Nanocomposites have special properties and an array of potential applications. Nanomaterials can, for example, be used to reinforce polymers and reduce their permeability to gases and water vapor, to customize the properties of surfaces, and to introduce additional functionalities such as antimicrobial properties. The processing of nanomaterials on an industrial scale and safety aspects are the subject of intensive ongoing R&D work.
The OptiNanoPro project is evaluating a variety of approaches for introducing nanotechnology into production lines in the packaging, automotive, and solar energy sectors. The project will focus on the development and industrial integration of customized dispersion and monitoring systems for ensuring constant material quality.
In the packaging industry, nanomaterials are able to improve the barrier properties of bioplastics and modify surfaces such that food residues are "repelled", so allowing the complete emptying of packaging. This enables the amount of food waste to be reduced and improves the acceptance of packaging materials for recycling. The surfaces of solar modules have self-cleaning properties due to the use of nanotechnology and also protection against UV radiation. This results in improvements to the efficiency and operating life of the modules. In the automotive industry the weight of structural parts can be reduced by using nanocomposites, with a resulting lowering of fuel consumption.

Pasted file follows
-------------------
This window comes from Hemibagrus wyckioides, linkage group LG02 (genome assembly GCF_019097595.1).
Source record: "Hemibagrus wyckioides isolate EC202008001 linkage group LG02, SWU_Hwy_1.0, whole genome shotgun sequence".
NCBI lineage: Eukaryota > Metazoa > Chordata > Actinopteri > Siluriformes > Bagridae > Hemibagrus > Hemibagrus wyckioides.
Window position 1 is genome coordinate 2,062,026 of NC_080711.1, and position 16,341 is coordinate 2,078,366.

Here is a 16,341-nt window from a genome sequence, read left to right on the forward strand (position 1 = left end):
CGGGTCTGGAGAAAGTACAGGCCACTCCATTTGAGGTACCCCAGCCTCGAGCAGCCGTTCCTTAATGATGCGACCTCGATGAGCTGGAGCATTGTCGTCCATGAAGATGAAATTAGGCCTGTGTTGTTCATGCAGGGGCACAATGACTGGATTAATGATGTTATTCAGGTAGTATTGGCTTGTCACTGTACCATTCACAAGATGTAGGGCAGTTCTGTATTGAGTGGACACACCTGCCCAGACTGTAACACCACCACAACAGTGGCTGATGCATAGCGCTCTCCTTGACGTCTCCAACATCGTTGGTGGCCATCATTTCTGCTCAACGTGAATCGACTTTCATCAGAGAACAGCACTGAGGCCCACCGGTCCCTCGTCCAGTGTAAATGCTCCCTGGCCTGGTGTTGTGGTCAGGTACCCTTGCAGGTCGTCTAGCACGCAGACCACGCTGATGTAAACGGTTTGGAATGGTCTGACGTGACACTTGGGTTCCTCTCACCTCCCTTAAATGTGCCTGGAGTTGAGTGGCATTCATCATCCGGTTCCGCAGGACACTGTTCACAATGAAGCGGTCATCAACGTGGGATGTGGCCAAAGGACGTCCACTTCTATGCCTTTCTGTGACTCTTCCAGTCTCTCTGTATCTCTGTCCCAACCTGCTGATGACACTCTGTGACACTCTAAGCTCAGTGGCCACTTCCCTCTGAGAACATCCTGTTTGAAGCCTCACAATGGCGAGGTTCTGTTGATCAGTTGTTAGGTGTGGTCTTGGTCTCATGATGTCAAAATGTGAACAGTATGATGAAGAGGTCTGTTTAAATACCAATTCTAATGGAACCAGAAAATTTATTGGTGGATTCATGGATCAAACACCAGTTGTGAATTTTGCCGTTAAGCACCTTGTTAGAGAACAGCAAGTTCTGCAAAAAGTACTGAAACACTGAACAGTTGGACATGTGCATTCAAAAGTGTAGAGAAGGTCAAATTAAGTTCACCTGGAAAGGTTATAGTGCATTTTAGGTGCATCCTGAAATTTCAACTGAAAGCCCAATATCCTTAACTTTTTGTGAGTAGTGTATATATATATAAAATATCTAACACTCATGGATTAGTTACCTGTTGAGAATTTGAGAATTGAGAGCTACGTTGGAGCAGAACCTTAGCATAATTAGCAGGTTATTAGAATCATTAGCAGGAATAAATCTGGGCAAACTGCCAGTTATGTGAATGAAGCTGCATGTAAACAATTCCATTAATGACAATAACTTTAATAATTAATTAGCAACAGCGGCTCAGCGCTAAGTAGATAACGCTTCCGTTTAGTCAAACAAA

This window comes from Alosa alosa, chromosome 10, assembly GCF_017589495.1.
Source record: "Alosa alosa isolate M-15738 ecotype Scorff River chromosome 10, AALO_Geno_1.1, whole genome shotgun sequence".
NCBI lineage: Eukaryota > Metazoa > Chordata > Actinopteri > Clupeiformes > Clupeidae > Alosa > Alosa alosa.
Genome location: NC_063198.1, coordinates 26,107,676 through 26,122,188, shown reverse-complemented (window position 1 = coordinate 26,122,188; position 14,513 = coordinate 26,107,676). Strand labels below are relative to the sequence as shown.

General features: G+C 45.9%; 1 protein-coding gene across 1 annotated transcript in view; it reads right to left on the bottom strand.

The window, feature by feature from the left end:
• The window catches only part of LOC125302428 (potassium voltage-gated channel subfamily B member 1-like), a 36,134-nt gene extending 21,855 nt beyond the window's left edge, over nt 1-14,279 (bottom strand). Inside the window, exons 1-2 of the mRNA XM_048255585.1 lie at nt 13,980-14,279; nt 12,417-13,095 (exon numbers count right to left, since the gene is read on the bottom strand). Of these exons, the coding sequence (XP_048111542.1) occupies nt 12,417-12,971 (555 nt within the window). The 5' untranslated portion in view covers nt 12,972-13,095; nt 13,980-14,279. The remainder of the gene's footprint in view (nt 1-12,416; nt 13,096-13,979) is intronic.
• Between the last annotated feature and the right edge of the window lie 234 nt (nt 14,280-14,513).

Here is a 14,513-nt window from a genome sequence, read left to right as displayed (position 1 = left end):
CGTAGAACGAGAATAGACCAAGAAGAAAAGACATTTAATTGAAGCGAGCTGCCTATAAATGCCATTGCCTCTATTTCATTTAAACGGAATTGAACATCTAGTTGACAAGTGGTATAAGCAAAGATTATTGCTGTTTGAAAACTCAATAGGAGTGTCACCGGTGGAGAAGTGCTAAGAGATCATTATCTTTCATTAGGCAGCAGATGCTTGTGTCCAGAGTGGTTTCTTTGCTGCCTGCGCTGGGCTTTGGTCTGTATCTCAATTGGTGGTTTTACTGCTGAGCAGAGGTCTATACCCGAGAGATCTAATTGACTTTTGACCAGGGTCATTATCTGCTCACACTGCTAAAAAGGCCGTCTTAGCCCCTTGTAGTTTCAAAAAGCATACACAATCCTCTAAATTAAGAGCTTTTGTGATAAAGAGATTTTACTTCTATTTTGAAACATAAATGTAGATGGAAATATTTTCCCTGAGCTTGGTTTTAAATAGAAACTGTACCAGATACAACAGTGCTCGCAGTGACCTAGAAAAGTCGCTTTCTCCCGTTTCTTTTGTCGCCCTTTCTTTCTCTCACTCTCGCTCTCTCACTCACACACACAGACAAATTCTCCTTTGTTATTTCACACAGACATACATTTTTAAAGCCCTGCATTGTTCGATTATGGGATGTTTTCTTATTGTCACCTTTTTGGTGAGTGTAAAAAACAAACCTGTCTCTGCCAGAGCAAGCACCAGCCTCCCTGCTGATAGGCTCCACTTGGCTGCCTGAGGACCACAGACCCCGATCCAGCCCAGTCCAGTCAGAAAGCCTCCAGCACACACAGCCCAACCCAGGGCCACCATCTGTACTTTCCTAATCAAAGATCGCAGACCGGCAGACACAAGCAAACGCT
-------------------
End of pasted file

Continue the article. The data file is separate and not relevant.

In order to reach these goals, 15 partners from seven European countries are collaborating in the OptiNanoPro project. The partners come from industry and R&D organizations and cover the full value creation chains of the three target industries: packaging, automotive, and solar energy. The project work will also include consideration of economic and environmental aspects.
The tasks of the Fraunhofer IVV include the development of an appropriate process and formulation for coating packaging films. The aim is to reduce the permeability via the incorporation of nanoparticles. Other tasks of the Fraunhofer IVV are testing the permeation properties of the resulting films and evaluating the ability of packaging with modified surfaces to be fully emptied. For this work computer models will be developed to simulate the drying of the coatings and the transport mechanisms. This will assist the material and process development work.